Getting around Turkey

The most popular means of transport for long journeys in Turkey is the bus. There are very few railways so the only way to travel such long distances is by bus or plane, however, we did not opt for the latter for environmental reasons.

The bus network is very reliable and well-connected. You can travel anywhere in Turkey and most cities have bus stations. There are many companies such as Metro and Kamilkoc that serve the whole country. Recently it has become possible to book buses via the Flixbus app, which makes things much easier as it’s easy to use and you can pay in euros! It is also possible to book your tickets on the Obilet website or directly at the station. Beware though, the Flixbuses in Turkey are not like the ones in Europe! We almost missed ours to Cappadocia because we were looking for a neon green bus but in fact, it was a Kamilkoc one, so unless you want to board with a bunch on angry stares because you delayed the departure like us 😅, don't hesitate to ask the driver to be sure!

Turkish buses are comfortable and spacious. It is possible to charge your phone on board and recline the seat. I advise you to take a plug on board because sometimes the screens with USB sockets are turned off (learn from my mistakes🤪).

During the trip, a host comes by to serve free drinks and snacks. The buses stop frequently for breaks of varying lengths (between 5 and 30 minutes). The 30-minute break takes place at a big petrol station where you can eat and have tea (and especially pee!!). I say that because there are no toilets on board, which is enough to make those who have to pee every 10 minutes panic (hello 👋).

Other means of transport:

  • Plane If you don’t fancy long bus journeys, you can always take an internal flight with Pegasus Airlines for example. We preferred to avoid this option because of the unnecessary carbon footprint it entails but it can always be a plan B.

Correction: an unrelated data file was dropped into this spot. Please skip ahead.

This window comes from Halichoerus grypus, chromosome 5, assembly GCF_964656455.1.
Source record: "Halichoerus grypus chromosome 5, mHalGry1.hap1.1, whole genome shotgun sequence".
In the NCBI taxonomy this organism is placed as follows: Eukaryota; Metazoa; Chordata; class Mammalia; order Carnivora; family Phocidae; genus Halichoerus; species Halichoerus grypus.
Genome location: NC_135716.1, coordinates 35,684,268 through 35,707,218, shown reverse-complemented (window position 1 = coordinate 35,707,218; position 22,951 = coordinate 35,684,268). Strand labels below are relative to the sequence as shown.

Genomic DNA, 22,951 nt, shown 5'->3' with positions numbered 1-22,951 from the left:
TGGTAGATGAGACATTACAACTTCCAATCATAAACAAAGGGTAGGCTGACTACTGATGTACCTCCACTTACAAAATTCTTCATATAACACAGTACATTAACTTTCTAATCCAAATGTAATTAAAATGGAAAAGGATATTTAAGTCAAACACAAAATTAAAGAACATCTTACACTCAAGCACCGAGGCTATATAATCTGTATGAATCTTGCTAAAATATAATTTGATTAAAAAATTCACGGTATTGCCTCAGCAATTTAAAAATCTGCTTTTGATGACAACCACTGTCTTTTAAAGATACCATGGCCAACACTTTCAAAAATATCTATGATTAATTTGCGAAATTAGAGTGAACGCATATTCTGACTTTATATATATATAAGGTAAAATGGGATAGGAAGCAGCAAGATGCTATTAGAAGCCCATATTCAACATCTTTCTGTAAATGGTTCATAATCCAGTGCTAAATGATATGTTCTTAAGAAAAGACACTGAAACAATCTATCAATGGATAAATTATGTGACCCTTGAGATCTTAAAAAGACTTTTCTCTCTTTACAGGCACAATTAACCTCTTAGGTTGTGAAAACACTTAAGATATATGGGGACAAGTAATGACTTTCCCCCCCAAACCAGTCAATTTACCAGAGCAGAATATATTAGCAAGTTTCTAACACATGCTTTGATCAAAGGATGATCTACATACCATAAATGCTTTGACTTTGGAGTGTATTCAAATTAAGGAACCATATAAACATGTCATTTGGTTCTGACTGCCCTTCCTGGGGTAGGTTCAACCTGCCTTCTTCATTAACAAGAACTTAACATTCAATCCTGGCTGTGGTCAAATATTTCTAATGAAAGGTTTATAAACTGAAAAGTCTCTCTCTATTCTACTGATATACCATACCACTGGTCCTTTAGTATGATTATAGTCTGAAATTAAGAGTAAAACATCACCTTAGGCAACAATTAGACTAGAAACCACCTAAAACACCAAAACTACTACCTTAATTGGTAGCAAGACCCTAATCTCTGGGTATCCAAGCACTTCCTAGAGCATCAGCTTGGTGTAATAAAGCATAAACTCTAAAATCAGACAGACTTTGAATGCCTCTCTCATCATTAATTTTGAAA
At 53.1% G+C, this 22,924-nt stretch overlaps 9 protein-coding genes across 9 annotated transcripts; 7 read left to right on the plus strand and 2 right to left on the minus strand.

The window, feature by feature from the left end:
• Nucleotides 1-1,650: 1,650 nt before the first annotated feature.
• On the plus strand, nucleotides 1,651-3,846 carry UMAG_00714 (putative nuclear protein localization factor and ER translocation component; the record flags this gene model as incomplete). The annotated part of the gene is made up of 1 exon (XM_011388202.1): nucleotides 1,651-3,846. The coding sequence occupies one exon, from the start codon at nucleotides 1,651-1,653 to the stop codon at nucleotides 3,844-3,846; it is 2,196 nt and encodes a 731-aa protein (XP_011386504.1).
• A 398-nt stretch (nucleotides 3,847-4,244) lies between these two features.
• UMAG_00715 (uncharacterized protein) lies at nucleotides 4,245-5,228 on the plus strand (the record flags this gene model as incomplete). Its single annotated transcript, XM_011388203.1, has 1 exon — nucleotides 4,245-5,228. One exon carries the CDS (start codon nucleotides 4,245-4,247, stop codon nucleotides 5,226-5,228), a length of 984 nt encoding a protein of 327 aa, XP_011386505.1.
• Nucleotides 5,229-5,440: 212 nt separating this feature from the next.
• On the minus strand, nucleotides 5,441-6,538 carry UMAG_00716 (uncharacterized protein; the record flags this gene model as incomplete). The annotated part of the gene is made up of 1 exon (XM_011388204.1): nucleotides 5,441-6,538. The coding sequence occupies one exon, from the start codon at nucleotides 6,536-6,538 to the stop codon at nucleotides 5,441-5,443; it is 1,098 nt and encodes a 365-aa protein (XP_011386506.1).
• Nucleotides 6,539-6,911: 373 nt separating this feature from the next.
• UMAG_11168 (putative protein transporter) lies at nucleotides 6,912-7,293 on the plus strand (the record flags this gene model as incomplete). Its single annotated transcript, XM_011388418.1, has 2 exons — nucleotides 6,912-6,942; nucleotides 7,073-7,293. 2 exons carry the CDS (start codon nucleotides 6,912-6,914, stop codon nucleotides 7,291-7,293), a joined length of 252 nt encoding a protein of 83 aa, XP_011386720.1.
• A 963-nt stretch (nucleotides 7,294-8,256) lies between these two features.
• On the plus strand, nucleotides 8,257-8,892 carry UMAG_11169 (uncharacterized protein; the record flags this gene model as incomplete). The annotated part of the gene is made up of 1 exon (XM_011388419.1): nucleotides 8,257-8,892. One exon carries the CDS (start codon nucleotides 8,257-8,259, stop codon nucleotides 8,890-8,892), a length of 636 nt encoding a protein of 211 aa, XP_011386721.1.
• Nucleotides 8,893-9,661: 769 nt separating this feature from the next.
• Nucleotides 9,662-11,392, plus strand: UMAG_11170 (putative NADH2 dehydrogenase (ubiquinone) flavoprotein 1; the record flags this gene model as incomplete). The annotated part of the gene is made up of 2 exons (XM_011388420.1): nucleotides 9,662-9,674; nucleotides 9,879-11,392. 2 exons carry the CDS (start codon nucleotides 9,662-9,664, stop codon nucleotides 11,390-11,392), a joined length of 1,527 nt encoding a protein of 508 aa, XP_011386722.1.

• Car rental

If we ever get the chance to go back to Turkey, we will definitely rent a car. The bus system is very good but it does limit your movement. When we were in Antalya, we wanted to visit many small fishing villages, but a car was necessary. I didn't really look up car rental options because from the start we had planned to travel by bus but there are obviously many options available online.

Turkish Currency

The currency in Turkey is the Turkish Lira (1 ₺ = 0,05€). Everything was really cheap despite the high inflation that has hit the country. We exchanged a lot with locals who were saying that everyday life has become so expensive. It was a luxury for us but we felt sorry for the Turks who are suffering from the current situation first-hand. Payments are usually made in cash. Many places accept credit cards, but always have some on you in case!

Language barriers in Turkey

We didn't know what to expect in terms of language barriers in Turkey. Of course, in touristic areas like Istanbul and Cappadocia, most people speak English (even if it's only a few words) but don't expect everyone to understand you. I say this every time, but it is important to learn basic words like hello and thank you when travelling to a new country. Our last Airbnb host in Istanbul didn't speak a word of English so we briefly exchanged thanks to Google Translate. Language barriers can be intimidating but if you smile and are friendly then everything will be fine!

Here are a few words to start with:

  • Merhaba = Hello

  • Güle Güle = Goodbye

  • Teşekkürler (Teh-sheh-kull-erh-ler) = Thank you

Now that you have the three-week itinerary set, you're ready to see the mosques of Istanbul, hike the valleys of Cappadocia, stroll through the old town of Antalya and take in the views of Izmir!

8 views0 comments

Recent Posts

See All
Katholiko monastery
bottom of page